"Two days after the completion of the 2010 NHL Entry Draft and three days before the start of the league’s free agent shopping season, the Washington Capitals got back to business on Monday. The Caps issued qualifying contract offers to nine players for the 2010-11 season.
The list of players qualified is as follows: Jay Beagle, Chris Bourque, Eric Fehr, Tomas Fleischmann, Andrew Gordon, Boyd Gordon, Patrick McNeill, Zach Miskovic and Jeff Schultz."
I do not know much about the Hershey boys (Beagle, Bourque, A. Gordon, McNeill, Miskovic), but they have been together for a bit and have great chemistry. Do any of them have the talent to crack a top three line for the Caps? Probably not any time soon. Do any of them have anything to offer as a fourth liner? Definitely not. Qualify them and keep them buried in the minors, and use as trade bait come March.
The others, well they are a mixed bag. Fehr has come a long way, at long last. He was the 18th overall pick seven years ago, which sounds like a long time, but he is only 24 years old. However, he did not play more than 23 games in an NHL season before he turned 23, which is typical of power forwards. Herein lies the problem. He's not a power forward. Just because he lowers his shoulder and shoots from less than 12 feet away does not make him the next coming of Neely. He is not physical (less than one hit per game, and less than one blocked shot every third game), and other than his surprisingly clutch scoring, does not bring much to the table.
Why do I say clutch? Of his 21 goals scored in the regular season, 11 of them came with the score tied, and another 6 of them came while the Caps were losing.
Fehr is due for a 5% pay raise, however, he will need a 25% raise to garner the Caps any sort of compensation. Is he worth a million dollars? Not right now. This leaves our hands tied - sign him and use him as a trade chip in March.
Fleischmann is one of the streakiest players in the league, right up there in the company of Kovalev and Afinogenov. He too had a career year, posting over 50 points and shooting a very respectable 19%, especially given his paranoia of blue paint. Flash is one of the fastest Caps, and provides great versatility in his ability to not only play passive hockey at center, but also at left wing. And he is a great Swayze impersonator in April.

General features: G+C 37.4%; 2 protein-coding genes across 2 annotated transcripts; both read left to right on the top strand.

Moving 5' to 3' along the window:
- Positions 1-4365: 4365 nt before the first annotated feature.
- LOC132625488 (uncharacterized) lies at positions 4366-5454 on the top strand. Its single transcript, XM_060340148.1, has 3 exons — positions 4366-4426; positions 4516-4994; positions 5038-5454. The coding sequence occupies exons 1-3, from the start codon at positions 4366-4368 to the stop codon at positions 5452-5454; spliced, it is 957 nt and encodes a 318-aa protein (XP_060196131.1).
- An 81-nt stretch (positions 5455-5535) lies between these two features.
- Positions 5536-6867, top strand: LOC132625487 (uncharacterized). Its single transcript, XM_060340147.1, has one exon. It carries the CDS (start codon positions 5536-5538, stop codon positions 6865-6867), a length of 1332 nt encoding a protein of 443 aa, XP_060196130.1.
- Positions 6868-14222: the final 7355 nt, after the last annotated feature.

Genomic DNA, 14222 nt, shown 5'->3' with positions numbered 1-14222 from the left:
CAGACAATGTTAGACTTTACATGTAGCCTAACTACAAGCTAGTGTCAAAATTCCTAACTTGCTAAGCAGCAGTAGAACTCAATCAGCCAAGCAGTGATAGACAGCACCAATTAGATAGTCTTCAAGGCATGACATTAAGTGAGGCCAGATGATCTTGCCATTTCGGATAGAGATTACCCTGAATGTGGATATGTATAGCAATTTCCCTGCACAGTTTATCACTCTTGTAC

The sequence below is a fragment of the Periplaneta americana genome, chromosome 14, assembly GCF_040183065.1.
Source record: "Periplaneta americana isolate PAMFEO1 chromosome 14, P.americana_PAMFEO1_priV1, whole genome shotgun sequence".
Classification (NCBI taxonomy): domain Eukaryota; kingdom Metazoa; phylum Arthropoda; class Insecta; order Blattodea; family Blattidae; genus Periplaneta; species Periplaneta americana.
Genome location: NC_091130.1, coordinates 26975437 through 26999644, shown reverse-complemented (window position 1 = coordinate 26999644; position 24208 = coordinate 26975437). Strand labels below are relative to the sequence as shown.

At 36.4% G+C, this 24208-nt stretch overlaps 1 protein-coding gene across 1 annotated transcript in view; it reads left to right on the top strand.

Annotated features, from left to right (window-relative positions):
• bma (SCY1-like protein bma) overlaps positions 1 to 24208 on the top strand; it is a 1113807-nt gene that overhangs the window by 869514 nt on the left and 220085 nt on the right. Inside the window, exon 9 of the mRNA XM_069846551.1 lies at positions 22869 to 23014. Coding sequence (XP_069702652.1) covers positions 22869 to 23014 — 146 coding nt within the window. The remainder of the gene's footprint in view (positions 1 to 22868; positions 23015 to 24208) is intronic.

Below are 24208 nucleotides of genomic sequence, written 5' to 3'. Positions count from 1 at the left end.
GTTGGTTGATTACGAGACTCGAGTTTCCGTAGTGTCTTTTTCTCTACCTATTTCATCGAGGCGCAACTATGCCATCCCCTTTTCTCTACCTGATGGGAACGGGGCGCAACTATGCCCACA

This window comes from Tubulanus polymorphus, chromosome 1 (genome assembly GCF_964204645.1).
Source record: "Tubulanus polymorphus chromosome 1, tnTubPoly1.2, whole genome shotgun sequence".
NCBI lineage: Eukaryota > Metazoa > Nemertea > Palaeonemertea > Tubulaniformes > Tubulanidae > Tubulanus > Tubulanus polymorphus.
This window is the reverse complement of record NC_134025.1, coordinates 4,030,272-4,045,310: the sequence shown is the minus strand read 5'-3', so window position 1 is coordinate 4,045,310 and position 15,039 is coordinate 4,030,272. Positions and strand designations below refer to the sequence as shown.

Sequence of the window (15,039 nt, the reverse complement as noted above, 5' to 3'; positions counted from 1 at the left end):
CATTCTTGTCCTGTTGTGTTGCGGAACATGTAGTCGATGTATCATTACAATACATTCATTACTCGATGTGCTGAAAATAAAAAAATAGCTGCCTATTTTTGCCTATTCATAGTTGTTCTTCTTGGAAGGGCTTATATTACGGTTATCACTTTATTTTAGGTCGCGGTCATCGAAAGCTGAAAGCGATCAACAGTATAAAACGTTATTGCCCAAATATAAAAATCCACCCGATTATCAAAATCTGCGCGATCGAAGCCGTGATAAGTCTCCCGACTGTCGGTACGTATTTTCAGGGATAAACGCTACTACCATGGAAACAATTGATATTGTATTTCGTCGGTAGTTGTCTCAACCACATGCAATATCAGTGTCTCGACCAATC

However, he can skate, plays well with his teammates, and has a good shot. And, like Fehr, over half of his goals came with the score tied. Does this equate to earning a roster spot next year? Maybe. The Caps have a bunch of cap room, but after the bungling of the cap two seasons ago, I am sure they will be much more cautious. Fleischmann comes at a steep bargain; he will probably not earn enough to justify letting him walk to receive the compensation. Maybe he will be trade bait, but I see the Caps keeping him for a few more years.
I will leave you with one telling stat: +24 in 47 wins, -15 in 22 losses.
Boyd Gordon. For years, one of my favorite Caps. His tireless work ethic is unmatched among most of the Caps forwards, in the defensive zone at least. He is also a very clean player - just 33 minor penalties in over 300 NHL games played. Very reminiscent of a younger Jay Pandolfo. However, that is about the limit of his game, and in recent years, injuries have become a serious concern. Sign him for another one year deal - he is a good piece of the puzzle, and comes at a great bargain.
Jeff Schultz. What an enigma. The guy has size for days, but never uses it. Imagine if Hal Gill had a kid with Mother Theresa. That's Schultz. He had an absolute monster year though, and will get a huge pay raise, whether it be from the Caps, or from another team. I expect to see someone else offer Schultz a fat offer sheet, a la Bobby Clarke/Ryan Kesler. Maybe even Philly - they are in the market for a depth defenseman, and Schultz would make a great third pair dman for the Flyers.
This would be a great time to lock him up long term. Not 10 years, but a nice 4-5 year deal in the $2 million per year price range is appropriate. Why not more? There is something to be said about a defenseman who gets benched in the playoffs two straight years.